DO Stay hydrated – one of your best friends when it comes to incidental exercise is your water bottle. Whether small or large jugs and glasses, there are benefits. Large means you drink plenty of water as it should be right next to your screen and in your face, and therefore you need to stand often and go pee. Small means you drink lots, and stand and walk to refill and go pee! Tea is a great alternative as well and has lots of health benefits. If you take one or two lumps, try to reduce this over time.
DON’T Office snack– we all have that one colleague whose drawer is infamous for its selection of chocolate bars, lollies, chips and pretzels. It might even be you! I had a colleague that would get coffee and banana bread EVERY morning! If you do need snacks for that extra boost to get you through the day, make sure they’re healthy – natural nuts and seeds, veggies and dip, fruit slices and nut spreads (I love apples with peanut butter). If you do have things like crackers or chips, keep them to an occasional treat and put them into a bowl or plate to limit your grazing.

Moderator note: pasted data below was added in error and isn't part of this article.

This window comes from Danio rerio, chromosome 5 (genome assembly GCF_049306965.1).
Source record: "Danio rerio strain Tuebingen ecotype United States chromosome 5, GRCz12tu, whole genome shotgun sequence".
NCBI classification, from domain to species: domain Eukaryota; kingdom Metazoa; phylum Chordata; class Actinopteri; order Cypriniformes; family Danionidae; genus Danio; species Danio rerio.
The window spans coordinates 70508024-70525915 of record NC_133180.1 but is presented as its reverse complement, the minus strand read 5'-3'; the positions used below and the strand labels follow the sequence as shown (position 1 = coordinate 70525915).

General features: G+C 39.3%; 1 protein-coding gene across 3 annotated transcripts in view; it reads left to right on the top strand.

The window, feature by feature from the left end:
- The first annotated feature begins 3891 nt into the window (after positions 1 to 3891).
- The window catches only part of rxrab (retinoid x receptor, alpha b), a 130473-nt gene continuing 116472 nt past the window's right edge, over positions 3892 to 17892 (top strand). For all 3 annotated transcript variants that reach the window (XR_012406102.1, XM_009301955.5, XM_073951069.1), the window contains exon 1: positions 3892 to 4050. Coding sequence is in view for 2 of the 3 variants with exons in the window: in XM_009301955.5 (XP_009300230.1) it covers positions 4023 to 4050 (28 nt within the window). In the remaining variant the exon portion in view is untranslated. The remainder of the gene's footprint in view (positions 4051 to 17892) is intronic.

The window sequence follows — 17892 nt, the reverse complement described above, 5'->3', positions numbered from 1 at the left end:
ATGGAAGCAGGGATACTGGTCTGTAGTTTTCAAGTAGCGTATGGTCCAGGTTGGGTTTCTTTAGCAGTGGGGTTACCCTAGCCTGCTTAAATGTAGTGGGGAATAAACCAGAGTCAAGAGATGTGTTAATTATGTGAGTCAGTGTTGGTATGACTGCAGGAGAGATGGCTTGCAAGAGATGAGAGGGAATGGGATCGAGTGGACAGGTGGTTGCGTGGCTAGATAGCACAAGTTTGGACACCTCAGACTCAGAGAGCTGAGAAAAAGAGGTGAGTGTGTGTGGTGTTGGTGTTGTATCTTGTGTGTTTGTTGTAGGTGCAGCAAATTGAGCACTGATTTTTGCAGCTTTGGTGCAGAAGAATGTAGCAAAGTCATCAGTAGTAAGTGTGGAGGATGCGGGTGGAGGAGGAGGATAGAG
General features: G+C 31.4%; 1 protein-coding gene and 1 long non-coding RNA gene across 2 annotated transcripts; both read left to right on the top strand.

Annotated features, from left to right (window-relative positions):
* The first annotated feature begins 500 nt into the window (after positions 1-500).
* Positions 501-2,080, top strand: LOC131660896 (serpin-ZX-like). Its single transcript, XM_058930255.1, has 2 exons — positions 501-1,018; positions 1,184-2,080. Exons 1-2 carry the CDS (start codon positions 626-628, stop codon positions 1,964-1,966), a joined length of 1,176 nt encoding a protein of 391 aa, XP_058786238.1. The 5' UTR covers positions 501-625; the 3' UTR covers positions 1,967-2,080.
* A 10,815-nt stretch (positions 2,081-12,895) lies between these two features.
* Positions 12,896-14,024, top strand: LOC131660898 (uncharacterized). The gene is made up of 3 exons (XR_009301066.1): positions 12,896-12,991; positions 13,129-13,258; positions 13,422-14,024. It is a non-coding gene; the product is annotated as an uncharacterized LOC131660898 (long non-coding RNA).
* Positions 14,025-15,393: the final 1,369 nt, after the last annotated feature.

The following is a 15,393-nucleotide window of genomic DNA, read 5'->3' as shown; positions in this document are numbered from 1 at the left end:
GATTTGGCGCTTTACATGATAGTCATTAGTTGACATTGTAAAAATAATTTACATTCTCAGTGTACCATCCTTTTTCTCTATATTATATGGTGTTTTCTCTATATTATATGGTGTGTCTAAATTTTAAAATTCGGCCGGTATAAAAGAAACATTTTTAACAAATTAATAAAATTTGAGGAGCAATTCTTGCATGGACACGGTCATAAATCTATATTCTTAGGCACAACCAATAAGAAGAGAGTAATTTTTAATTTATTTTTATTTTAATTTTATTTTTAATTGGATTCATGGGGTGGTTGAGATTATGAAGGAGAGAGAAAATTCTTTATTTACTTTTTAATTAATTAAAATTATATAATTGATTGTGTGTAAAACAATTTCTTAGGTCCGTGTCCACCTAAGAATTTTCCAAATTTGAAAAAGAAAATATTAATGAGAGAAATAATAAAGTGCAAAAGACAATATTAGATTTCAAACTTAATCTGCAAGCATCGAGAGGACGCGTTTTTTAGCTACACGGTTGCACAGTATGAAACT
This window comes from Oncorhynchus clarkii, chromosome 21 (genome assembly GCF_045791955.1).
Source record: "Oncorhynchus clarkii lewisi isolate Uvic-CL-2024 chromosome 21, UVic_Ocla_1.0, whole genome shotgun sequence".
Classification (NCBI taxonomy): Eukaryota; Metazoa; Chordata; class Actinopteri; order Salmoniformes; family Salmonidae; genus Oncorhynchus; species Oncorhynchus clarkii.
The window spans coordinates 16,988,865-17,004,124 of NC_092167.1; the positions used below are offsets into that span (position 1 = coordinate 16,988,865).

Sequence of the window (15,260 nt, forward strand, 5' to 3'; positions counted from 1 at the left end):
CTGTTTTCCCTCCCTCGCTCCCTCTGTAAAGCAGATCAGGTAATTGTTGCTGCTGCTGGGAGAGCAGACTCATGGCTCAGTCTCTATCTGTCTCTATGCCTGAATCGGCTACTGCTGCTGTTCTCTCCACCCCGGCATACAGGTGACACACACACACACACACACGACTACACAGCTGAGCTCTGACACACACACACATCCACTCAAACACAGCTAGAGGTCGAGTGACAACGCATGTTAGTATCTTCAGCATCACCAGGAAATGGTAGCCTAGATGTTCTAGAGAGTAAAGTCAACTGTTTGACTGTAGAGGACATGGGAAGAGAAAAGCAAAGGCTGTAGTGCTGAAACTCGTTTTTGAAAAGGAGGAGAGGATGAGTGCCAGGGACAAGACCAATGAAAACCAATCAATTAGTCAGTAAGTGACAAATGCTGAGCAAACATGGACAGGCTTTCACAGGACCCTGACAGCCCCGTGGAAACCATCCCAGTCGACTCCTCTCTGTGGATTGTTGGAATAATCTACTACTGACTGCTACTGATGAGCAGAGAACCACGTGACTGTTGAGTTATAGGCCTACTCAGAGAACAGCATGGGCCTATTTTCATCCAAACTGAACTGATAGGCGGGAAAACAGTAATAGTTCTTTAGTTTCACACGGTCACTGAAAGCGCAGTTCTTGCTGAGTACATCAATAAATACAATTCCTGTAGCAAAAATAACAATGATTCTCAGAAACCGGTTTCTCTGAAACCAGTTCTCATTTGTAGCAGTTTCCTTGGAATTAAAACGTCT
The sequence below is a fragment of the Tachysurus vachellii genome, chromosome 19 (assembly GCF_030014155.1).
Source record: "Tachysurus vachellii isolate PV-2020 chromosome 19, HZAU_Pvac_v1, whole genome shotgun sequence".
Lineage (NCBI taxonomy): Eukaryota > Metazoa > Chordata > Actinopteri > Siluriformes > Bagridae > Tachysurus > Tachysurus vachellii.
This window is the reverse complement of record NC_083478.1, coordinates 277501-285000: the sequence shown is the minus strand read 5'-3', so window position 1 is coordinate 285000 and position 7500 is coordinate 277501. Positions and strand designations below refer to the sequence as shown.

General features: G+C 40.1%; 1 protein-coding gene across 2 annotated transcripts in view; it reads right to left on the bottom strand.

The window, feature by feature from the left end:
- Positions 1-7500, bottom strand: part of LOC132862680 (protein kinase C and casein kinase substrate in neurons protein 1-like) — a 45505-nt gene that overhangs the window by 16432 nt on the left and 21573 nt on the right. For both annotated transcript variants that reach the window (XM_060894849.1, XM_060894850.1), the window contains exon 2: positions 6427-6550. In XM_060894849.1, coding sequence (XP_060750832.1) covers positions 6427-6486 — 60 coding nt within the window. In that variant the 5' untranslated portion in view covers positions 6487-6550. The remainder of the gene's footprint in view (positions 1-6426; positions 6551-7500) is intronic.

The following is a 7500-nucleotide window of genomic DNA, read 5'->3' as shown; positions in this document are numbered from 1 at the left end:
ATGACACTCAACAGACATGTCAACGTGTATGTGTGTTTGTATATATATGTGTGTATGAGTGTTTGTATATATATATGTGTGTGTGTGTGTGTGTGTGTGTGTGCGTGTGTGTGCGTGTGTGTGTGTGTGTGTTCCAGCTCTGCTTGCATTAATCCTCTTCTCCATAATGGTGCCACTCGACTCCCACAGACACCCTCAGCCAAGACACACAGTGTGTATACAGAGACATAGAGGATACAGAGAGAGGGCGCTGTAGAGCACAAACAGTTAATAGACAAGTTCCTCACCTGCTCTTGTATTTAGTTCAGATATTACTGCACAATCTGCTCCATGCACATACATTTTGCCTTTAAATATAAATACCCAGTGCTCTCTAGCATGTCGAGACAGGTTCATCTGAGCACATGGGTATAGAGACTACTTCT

DO Meal prep – no need to spend your whole Sunday cooking and prepping 15 meals for the week. Make a larger than usual (healthy) dinner, and pack the leftovers in Tupperware containers. There is evidence of trace chemicals leaching into food when reheating, so transfer to a plate or bowl when microwaving. Or you might cut up some fresh veggies and pack a can of tuna with homemade dressing on the side. Just remember to bring it with you to work! You’ll save some calories and plenty of money when you skip the food court.